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Strong Ancient Roman Women Posted by on Sep 28, 2010 in Uncategorized

The general assumption is that ancient Roman women were helpless pawns of a patriarchal society. There is some truth to this, for there are many examples of women being pawned off to powerful men through a political marriage. However, there were few cases where women showed extraordinary courage and even exerted military power.

Cloelia was a young Roman girl, who was part of an entourage of hostages. To fulfill a peace treaty, the hostages were given to an Etruscan king. Before the hostages reached the king, she ran away. The Etruscan king was impressed by her bravery and told her he would free her if she returned. She did, and requested the freedom of the other hostages. The king agreed and Cloelia returned to her family.

Fulvia Flacca Bambula was the third wife of Mark Antony. When Mark Antony was away in Egypt, Octavian was in Rome. Fearing that Octavian would gain power, she raised an army against Octavian. The Perusine War lasted two months, with Octavian being the victor. After she died, Mark Antony blamed Fulvia for the war and reconciled with Octavian. Essentially, Mark Antony betrayed Fulvia.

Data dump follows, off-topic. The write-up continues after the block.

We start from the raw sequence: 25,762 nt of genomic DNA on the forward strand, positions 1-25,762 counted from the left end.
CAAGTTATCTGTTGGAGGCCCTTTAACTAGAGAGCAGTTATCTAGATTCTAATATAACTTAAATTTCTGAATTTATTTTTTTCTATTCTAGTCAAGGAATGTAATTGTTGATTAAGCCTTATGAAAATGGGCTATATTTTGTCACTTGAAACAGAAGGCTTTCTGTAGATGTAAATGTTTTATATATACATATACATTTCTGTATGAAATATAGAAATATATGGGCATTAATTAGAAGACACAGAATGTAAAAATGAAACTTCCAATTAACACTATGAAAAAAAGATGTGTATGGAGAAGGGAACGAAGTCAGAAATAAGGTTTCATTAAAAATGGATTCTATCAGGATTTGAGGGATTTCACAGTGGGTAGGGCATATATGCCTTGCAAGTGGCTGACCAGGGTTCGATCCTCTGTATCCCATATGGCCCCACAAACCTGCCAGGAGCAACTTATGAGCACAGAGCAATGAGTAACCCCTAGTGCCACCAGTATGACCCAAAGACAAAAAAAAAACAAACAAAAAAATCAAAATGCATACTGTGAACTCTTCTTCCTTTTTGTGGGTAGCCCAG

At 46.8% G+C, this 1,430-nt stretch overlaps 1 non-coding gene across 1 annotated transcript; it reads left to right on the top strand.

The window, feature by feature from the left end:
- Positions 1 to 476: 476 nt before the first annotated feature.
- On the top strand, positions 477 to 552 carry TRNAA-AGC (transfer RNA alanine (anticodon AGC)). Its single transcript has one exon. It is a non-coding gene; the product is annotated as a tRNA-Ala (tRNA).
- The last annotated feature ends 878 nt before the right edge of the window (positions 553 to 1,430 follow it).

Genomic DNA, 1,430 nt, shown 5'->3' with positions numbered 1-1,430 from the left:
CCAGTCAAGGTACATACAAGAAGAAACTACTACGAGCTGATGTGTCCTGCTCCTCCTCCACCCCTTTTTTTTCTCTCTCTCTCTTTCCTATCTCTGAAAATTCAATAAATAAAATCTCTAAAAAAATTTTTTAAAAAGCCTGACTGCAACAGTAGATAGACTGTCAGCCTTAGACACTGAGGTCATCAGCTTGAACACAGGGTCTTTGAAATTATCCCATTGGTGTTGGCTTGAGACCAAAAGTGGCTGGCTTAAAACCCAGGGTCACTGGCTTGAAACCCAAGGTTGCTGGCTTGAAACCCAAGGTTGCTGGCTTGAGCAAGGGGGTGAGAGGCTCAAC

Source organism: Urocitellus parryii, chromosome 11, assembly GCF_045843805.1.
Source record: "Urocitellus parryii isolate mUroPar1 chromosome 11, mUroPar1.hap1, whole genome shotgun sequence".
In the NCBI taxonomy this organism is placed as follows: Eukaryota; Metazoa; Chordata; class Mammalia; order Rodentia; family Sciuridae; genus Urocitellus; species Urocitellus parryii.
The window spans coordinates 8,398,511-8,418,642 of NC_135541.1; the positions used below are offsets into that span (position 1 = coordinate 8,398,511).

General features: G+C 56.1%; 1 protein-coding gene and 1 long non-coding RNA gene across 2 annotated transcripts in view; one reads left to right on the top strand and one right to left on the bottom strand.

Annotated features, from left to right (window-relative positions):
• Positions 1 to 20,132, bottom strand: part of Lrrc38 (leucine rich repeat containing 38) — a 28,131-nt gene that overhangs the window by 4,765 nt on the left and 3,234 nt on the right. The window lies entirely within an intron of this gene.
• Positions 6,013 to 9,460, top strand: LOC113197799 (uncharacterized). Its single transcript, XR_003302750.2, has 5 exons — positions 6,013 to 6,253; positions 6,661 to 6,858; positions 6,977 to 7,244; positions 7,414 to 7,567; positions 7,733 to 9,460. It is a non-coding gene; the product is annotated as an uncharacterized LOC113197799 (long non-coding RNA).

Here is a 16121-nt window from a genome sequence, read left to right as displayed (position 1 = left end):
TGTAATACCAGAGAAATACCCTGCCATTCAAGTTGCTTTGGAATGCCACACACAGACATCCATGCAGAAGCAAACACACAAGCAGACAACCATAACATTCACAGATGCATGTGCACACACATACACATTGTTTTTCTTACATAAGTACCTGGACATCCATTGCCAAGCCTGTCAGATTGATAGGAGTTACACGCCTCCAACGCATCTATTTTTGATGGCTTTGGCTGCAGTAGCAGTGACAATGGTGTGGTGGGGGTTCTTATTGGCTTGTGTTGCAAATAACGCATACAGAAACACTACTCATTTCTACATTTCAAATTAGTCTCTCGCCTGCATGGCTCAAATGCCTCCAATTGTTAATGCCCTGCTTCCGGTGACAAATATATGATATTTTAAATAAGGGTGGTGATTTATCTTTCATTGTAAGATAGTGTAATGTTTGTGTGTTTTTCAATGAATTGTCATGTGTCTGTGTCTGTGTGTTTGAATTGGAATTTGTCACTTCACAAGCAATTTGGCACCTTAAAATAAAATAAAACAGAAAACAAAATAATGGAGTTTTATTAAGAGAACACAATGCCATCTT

Triaria was the second wife of Lucius Vitellius the Younger, who was the younger brother of Emperor Aulus Vitellius. She is known for raiding, plundering, pillaging and ransacking the town of Tarracina. Soldiering was considered a man’s role. Therefore women were vilified when they took on male roles, such as subduing a town.

 

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Comments:

  1. Charles Laster:

    Ah, tough women! Love these gals!